We are living in a world of depreciating currencies and the purchasing power of the money in your bank account is slowly dwindling away. And even though I am a huge advocate of gold, it is still necessary to keep some “dry powder” on hand. Having cash and being liquid gives you courage and it opens up opportunities to take advantage of bargains that may present themselves in a liquidity crunch.
However, some currencies are better than others and it’s important to diversify your holdings. Since the fiat currencies today are not backed by gold or any other commodities, the strength of a currency depends of the strength of that country’s economy. Favorable characteristics for a strong currency include, a positive balance of trade with other nations, positive real interest rates, and a stable monetary base, to name a few. Running a budget surplus and keeping a reasonable debt load also contributes to a sound economy.
The chart below compares a collection of fiat currencies against gold. They are all significantly down against gold over the last 10 years. The U.S. dollar (UUP) and the British pound (GBB) are among the worst performers.
(Click charts to expand)
The Swiss franc (FXF) and the Australian dollar (FXA) have been among the best performers, while the Canadian dollar (FXC) and Norwegian Krone has not been too far behind. However, Switzerland has recently announced that they will peg their currency to the Euro, which will limit its future viability.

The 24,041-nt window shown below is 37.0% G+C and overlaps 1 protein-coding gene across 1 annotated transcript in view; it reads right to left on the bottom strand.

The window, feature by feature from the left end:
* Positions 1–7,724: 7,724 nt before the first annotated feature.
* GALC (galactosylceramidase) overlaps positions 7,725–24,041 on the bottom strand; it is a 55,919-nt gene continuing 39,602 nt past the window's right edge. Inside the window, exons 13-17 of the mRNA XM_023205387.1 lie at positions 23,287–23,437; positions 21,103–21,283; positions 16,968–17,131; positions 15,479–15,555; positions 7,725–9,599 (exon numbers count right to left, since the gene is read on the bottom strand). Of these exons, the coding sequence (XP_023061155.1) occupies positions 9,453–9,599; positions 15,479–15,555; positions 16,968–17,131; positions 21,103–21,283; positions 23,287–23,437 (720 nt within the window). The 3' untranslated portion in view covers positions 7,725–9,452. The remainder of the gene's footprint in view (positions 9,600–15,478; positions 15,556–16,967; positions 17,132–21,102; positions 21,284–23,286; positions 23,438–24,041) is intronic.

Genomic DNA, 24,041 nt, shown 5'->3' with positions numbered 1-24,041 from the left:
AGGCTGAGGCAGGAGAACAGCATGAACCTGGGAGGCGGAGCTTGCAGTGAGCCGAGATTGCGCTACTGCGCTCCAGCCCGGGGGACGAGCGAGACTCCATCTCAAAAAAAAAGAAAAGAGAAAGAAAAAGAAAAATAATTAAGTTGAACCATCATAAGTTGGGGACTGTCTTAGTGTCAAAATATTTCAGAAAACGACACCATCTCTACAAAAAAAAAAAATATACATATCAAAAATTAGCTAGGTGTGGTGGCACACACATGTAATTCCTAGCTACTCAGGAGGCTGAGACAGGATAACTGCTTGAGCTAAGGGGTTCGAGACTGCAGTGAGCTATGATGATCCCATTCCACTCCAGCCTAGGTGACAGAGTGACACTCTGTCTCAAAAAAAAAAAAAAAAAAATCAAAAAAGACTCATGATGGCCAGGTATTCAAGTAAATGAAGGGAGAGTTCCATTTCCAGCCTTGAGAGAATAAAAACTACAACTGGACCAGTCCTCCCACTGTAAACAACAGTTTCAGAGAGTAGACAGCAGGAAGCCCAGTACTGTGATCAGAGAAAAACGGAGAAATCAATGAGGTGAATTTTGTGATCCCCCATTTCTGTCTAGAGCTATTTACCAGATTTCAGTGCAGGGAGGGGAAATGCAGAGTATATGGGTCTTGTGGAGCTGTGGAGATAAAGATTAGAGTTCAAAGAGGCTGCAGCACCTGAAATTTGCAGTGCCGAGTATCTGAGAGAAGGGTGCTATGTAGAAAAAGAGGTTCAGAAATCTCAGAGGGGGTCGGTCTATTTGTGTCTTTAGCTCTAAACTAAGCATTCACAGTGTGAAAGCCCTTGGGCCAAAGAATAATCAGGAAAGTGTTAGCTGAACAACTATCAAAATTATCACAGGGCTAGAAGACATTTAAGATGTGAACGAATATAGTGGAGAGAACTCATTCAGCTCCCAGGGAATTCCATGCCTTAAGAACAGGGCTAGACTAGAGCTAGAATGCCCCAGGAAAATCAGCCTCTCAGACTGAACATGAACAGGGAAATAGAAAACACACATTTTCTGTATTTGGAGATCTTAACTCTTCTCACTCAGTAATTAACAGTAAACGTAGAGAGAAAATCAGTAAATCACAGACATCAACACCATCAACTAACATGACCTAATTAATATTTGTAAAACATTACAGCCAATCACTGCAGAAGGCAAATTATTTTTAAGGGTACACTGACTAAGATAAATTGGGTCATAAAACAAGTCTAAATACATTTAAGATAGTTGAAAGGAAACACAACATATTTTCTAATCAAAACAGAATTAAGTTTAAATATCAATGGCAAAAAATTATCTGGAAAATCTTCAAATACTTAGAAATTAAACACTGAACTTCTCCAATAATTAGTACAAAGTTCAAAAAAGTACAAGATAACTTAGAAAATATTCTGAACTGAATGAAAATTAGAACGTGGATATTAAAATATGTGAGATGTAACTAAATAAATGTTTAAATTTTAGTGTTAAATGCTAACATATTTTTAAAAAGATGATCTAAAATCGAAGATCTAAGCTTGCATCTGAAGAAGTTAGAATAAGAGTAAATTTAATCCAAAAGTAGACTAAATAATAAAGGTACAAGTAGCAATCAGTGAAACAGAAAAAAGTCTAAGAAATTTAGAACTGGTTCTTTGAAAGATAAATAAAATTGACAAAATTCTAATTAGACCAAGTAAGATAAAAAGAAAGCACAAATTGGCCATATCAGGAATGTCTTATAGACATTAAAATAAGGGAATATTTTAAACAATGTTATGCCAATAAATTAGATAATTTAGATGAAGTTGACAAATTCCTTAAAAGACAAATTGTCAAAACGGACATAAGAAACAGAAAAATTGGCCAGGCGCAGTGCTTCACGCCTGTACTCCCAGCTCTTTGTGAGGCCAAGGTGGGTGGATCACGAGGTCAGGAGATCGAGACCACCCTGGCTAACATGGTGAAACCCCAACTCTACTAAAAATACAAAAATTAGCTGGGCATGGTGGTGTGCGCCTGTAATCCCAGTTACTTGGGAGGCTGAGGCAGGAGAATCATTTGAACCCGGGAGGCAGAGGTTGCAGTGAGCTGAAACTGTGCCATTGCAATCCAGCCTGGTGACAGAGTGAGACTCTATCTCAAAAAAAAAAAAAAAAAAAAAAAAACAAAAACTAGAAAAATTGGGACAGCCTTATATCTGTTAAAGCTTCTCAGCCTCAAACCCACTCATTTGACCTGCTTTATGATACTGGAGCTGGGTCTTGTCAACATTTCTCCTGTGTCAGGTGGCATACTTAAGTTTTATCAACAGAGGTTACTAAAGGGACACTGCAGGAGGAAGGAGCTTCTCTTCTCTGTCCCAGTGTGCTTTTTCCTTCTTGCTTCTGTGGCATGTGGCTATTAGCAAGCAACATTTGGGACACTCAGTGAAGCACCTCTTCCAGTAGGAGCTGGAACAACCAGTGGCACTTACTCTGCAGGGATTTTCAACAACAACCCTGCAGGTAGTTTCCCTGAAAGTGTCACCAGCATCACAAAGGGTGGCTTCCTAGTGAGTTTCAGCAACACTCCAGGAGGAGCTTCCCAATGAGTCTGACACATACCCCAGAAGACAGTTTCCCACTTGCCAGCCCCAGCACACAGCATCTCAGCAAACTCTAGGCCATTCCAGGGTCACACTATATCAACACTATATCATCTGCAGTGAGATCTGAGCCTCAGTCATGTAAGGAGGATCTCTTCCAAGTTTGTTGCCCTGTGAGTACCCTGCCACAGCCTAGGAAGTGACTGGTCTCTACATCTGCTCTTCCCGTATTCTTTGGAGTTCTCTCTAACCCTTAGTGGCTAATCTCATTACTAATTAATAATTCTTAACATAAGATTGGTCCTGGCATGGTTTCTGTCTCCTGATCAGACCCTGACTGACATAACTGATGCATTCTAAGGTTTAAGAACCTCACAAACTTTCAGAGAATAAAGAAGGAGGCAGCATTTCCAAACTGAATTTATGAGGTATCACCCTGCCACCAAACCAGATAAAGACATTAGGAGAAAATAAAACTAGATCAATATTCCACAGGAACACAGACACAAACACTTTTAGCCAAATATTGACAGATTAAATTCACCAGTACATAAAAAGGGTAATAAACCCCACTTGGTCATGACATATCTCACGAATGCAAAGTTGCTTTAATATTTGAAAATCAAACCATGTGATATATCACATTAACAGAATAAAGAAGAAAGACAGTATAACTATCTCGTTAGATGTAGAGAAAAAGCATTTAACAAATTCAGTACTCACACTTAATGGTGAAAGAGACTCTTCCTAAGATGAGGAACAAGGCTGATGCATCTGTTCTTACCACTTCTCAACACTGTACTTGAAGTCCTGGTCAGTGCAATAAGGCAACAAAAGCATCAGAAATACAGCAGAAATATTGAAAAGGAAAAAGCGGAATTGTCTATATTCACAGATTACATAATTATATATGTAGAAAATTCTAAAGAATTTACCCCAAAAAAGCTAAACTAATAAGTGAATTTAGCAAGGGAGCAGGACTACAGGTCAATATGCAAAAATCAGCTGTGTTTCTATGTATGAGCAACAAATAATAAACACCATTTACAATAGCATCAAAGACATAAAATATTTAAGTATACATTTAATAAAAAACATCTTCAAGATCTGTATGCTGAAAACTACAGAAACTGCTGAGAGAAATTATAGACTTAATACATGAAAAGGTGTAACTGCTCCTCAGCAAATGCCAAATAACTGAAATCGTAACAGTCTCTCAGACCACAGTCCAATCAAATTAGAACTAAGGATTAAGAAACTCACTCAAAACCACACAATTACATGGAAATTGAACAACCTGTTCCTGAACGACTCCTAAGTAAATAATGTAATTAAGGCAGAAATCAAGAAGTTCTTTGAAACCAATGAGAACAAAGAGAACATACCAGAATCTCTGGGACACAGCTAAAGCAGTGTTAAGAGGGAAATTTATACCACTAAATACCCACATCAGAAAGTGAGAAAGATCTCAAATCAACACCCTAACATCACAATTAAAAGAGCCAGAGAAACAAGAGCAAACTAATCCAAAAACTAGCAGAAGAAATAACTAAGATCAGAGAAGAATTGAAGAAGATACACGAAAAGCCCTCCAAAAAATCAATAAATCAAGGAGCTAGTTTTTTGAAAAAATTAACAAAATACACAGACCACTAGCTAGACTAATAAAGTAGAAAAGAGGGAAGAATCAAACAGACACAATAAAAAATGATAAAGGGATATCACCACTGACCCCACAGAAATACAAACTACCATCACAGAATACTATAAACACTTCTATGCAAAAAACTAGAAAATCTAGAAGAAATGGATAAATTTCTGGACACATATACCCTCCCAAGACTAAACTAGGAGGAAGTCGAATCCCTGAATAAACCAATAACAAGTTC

The table shows different currencies and important characteristics contributing to a sound currency.
To limit your liabilities I suggest diversifying your currency holdings into the Australian dollar and the Norwegian Krone. Norway for example, is a major oil exporter and has a very strong trade surplus and a manageable debt load. Australia is also major commodity exporter and has a low debt-to-GDP ratio.
Although these currencies are far from perfect, they have stronger fundamentals than many other countries currencies and should depreciate less. Furthermore, if you live in the US, it may be practical to keep some money in the US dollar despite its poor performance. The US dollar is still the world’s reserve currency and will likely have a rally in the event of a liquidity crisis or panic.
Disclosure: I have no positions in any stocks mentioned, and no plans to initiate any positions within the next 72 hours.